Home is supposed to be a safe space. It is supposed to be a space where one feels supported, encouraged, free to be oneself, and most importantly, safe in all its sense - physically, mentally, emotionally, socially and every other way. Thing is, not everyone of us is lucky enough to have such a safe space at home, especially in intimate relationships.
Intimate partner violence is a reality.
In India, the Protection of Women from Domestic Violence Act of 2005 calls out a comprehensive list of domestic violence that includes all forms of physical, emotional, verbal, sexual, and economic violence, and covers both actual acts of such violence and threats of violence. It even recognizes marital sexual violence, and other abusive situations. While cases reported to the police are about 120 or so per 100,000 people across these categories, surveys show close to one third of women have experienced such violence with a majority not reporting them at all. For other people in intimate relationships that do not have legal protections like this law, the vulnerability to domestic violence is even higher.
In ordinary circumstances, people vulnerable to such violence take measures to keep themselves safe when they cannot for whatever reason exit the relationship altogether. Much of these safety measures are about finding safe spaces outside the home such as work, shopping spaces or social spaces including neighbours. At home, these measures are about staying close to safer people such as children or elders in whose presence the violence may not happen or be muted. Escape, whether temporary or longer, is something one is always prepared for under these circumstances.
In these CoVid-19 days of lock down and social isolation, for people experiencing intimate partner violence or domestic violence, the situation can be quite dire. This includes students who were in hostels and now forced to be back home, people who would get away to an office for respite and now cannot, people who would express their gender and sexuality more freely outside home and are now forced to live in a hostile home, people married into a loveless relationship without much choice - the list goes on.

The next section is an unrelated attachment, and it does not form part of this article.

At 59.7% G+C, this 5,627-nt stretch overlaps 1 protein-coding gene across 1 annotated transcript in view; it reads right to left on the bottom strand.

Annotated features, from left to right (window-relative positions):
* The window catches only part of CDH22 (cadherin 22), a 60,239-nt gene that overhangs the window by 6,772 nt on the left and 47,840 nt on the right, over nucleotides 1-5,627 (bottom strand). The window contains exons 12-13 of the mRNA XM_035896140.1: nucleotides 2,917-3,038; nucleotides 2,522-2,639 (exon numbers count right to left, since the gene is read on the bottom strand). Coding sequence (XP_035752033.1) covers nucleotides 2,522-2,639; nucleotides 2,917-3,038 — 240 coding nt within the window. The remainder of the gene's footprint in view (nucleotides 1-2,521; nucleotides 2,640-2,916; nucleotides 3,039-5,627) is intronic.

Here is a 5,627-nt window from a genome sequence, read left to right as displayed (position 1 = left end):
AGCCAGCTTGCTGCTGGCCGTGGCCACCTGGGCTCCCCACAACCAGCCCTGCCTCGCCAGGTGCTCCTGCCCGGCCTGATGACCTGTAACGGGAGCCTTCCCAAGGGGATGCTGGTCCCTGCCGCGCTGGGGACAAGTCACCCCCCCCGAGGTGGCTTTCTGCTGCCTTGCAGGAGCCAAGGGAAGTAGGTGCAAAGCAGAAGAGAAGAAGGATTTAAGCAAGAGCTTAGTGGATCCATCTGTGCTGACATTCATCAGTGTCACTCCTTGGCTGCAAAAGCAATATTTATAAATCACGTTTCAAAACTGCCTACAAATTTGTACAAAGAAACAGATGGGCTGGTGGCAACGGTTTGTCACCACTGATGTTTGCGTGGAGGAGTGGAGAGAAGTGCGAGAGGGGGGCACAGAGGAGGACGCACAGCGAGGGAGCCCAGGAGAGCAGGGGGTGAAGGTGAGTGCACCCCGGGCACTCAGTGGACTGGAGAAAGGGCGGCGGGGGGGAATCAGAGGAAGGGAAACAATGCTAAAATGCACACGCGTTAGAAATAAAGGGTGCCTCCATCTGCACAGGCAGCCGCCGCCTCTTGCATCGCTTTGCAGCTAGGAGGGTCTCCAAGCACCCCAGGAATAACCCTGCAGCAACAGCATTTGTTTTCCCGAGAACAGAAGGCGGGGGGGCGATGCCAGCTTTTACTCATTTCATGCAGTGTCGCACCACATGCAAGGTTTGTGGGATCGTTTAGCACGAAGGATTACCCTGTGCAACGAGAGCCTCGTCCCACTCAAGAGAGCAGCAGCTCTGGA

Even for others who don't routinely experience such violence, being locked-in can exacerbate existing cracks, rocking the little everyday truces and stormy, violent episodes might occur just because of the forced isolation and cohabiting. Tempers can fray easily.
Imagine being locked in with your abuser for days or even weeks on end! It is scary.
If you are experiencing such violence or run a risk of such violence, please try and prepare ahead. Keep friends informed so they can check in. Have escape plans if it gets too heated. Watch out for CoVid-19 being used to abuse such as being denied sanitizers, or being kept away from people. Keep phones fully charged and know that you can still get help. Forced social isolation doesn't mean compulsory or helpless.
If you know someone at risk, lookout for them. Practice physical distance and social care.
As written for The New Indian Express
Ajanta, Mahesh and other InnerSight counsellors and guest contributors are happy to share their thoughts here.